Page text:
Given that Hazza didn't clearly state anything about blogging per se, but more about digital media, this can be taken as targeting online publications that act as news papers of somesort, but only propagate false tabloid noise (which we have many of them and not necessarily individuals who blog).. The backlash from Al-Hazza statement was a clear "Statement" of what Saudis think of online media's potential, especially the Saudi Blogosphere, and what they think the future stance of the government would be.. In clear, Saudis like the new media's current state and want it to remain that way..

    I mean, if the digital media restriction actually passes through, it's almost a door-to-door neighbor to simple blogs.. I mean, blogs are an important news source, a new form of journalism, especially in Saudi, so what's stopping it from being entitled with the same treatment?

    Stand in line, fill an application and get on the grid.. It's all for your safety (and theirs aswell).. Why do i keep remembering Orwell's 1984?

    Moreover, it didn't take 24 hours for the reactions to be noticed, leading to an interesting result..
    Ministry of information domestic media supervisor Abdulrahman al-Hazzaa clarified that the new law will require on-line news sites to be licensed, but would only encourage bloggers and others to register.
    "We are not putting it in our mind to license them. There are so many we cannot control them," he said of the thousands of Saudi bloggers and online forum operators. -AFP via Yahoo News
    So, as it turns out, Al Hazza is actually aiming for News "entities" while encouraging individuals to register as well.. Given the pleasant history and appeal the government has with its people, how many do you think will actually step up to do so?


    The article continues to mention..
    Hazzaa told AFP that new regulations being finalised are mainly to give his department supervisory authority over electronic media, as it has over traditional print and broadcast media and publishing in Saudi Arabia.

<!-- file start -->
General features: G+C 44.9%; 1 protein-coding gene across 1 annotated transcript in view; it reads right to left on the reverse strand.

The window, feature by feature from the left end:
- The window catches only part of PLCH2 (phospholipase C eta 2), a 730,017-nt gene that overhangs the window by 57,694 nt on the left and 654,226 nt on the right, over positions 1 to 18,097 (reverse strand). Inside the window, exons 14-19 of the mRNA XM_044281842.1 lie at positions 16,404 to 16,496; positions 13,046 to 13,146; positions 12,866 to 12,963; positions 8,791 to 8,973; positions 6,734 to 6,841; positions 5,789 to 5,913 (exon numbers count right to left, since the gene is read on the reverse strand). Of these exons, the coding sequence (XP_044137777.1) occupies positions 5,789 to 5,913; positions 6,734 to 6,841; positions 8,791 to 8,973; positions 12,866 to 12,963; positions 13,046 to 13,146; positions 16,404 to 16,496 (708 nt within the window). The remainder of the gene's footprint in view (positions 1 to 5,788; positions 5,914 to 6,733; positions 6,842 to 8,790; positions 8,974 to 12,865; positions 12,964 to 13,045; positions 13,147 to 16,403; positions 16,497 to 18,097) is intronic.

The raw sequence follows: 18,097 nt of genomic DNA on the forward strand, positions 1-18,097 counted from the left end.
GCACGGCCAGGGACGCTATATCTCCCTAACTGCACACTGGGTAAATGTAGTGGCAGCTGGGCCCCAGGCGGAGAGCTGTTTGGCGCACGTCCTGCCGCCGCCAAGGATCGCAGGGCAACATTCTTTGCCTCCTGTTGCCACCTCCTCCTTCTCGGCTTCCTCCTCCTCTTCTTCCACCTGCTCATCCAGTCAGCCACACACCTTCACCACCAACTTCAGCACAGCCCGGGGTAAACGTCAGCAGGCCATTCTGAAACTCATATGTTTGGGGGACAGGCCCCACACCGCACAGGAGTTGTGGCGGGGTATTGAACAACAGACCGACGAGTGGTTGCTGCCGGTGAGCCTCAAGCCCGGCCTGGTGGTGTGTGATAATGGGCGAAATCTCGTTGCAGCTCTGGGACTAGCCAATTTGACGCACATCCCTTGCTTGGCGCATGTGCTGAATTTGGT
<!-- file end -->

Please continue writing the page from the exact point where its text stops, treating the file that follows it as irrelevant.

He said there are more than 100 news websites, and that licensing them would permit their reporters to take part in regular media activities alongside traditional media.
    This is basically why i stated my first point, and further more, where this step is actually a good step towards improving (using the term loosely) the online media's status in the kingdom.. Yet, like i said, the overall appeal and history is not serving this point right..


    Finally, i'd like to point out a single missing piece of the puzzle that needs to exist if this controversy would cease to annoy both sides (to a certain extent).. A clear official definition of what's right and what's wrong, to clear the intimidation-because-of-confusion, so online writers know what their rights and their obligations as Saudis who live under the flag.. Saudi Arabia preaches for freedom of speech, with limitations to hate speech (justifiable) so it's about time they put that "pure" intent into practice.. And I seriously suggest that the government embraces what the online media (and it's optional anonymity) has to offer, without this fear and over-cautiousness, and accept to face the fact that it's there, and it's growing quite a following.. So don't stand against the train, hop on it.. You're more than welcome to do so :)..
    But Hazzaa said it is futile for his office to try to supervise the content of blogs and social media like Facebook pages.
    "The day I shut a site, tomorrow they will open it by a new name," he said.
    I think the message is already heard.. :)




    Yours,
    Lou..